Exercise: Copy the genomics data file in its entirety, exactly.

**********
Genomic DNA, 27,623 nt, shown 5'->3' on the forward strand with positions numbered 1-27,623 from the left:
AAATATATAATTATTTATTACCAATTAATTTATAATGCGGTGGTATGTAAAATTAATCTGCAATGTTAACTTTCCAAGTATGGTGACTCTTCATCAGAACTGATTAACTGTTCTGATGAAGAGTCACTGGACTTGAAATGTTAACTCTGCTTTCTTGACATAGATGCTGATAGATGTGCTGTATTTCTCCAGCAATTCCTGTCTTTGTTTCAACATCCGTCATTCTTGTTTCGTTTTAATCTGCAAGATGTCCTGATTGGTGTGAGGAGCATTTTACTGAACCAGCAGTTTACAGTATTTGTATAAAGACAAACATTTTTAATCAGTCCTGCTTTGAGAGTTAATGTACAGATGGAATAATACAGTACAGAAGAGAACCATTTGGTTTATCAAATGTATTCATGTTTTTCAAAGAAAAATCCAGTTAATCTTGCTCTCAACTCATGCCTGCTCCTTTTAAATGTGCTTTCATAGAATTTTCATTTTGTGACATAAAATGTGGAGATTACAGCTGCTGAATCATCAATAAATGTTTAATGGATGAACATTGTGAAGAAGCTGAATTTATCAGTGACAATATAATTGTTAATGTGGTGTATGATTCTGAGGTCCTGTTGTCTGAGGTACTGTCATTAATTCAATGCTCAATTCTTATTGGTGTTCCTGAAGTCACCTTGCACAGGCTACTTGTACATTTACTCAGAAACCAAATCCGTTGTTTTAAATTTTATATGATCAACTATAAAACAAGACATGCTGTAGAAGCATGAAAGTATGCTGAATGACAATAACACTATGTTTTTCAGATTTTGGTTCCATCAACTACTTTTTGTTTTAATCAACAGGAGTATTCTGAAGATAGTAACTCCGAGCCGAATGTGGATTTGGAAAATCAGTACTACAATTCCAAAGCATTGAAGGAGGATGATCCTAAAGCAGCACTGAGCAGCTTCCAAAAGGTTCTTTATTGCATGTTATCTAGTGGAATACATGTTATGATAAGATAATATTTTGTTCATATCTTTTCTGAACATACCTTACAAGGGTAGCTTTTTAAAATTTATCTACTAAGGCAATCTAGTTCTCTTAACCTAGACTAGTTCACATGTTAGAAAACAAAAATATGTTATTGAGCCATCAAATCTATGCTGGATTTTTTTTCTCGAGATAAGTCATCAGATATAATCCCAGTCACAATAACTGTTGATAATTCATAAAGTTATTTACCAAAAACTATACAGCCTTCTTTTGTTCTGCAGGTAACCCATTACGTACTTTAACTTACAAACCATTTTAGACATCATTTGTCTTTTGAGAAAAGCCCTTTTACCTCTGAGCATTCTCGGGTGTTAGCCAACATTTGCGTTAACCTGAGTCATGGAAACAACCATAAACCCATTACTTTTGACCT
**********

Genomic DNA, 27,623 nt, shown 5'->3' on the forward strand with positions numbered 1-27,623 from the left:
AAATATATAATTATTTATTACCAATTAATTTATAATGCGGTGGTATGTAAAATTAATCTGCAATGTTAACTTTCCAAGTATGGTGACTCTTCATCAGAACTGATTAACTGTTCTGATGAAGAGTCACTGGACTTGAAATGTTAACTCTGCTTTCTTGACATAGATGCTGATAGATGTGCTGTATTTCTCCAGCAATTCCTGTCTTTGTTTCAACATCCGTCATTCTTGTTTCGTTTTAATCTGCAAGATGTCCTGATTGGTGTGAGGAGCATTTTACTGAACCAGCAGTTTACAGTATTTGTATAAAGACAAACATTTTTAATCAGTCCTGCTTTGAGAGTTAATGTACAGATGGAATAATACAGTACAGAAGAGAACCATTTGGTTTATCAAATGTATTCATGTTTTTCAAAGAAAAATCCAGTTAATCTTGCTCTCAACTCATGCCTGCTCCTTTTAAATGTGCTTTCATAGAATTTTCATTTTGTGACATAAAATGTGGAGATTACAGCTGCTGAATCATCAATAAATGTTTAATGGATGAACATTGTGAAGAAGCTGAATTTATCAGTGACAATATAATTGTTAATGTGGTGTATGATTCTGAGGTCCTGTTGTCTGAGGTACTGTCATTAATTCAATGCTCAATTCTTATTGGTGTTCCTGAAGTCACCTTGCACAGGCTACTTGTACATTTACTCAGAAACCAAATCCGTTGTTTTAAATTTTATATGATCAACTATAAAACAAGACATGCTGTAGAAGCATGAAAGTATGCTGAATGACAATAACACTATGTTTTTCAGATTTTGGTTCCATCAACTACTTTTTGTTTTAATCAACAGGAGTATTCTGAAGATAGTAACTCCGAGCCGAATGTGGATTTGGAAAATCAGTACTACAATTCCAAAGCATTGAAGGAGGATGATCCTAAAGCAGCACTGAGCAGCTTCCAAAAGGTTCTTTATTGCATGTTATCTAGTGGAATACATGTTATGATAAGATAATATTTTGTTCATATCTTTTCTGAACATACCTTACAAGGGTAGCTTTTTAAAATTTATCTACTAAGGCAATCTAGTTCTCTTAACCTAGACTAGTTCACATGTTAGAAAACAAAAATATGTTATTGAGCCATCAAATCTATGCTGGATTTTTTTTCTCGAGATAAGTCATCAGATATAATCCCAGTCACAATAACTGTTGATAATTCATAAAGTTATTTACCAAAAACTATACAGCCTTCTTTTGTTCTGCAGGTAACCCATTACGTACTTTAACTTACAAACCATTTTAGACATCATTTGTCTTTTGAGAAAAGCCCTTTTACCTCTGAGCATTCTCGGGTGTTAGCCAACATTTGCGTTAACCTGAGTCATGGAAACAACCATAAACCCATTACTTTTGACCT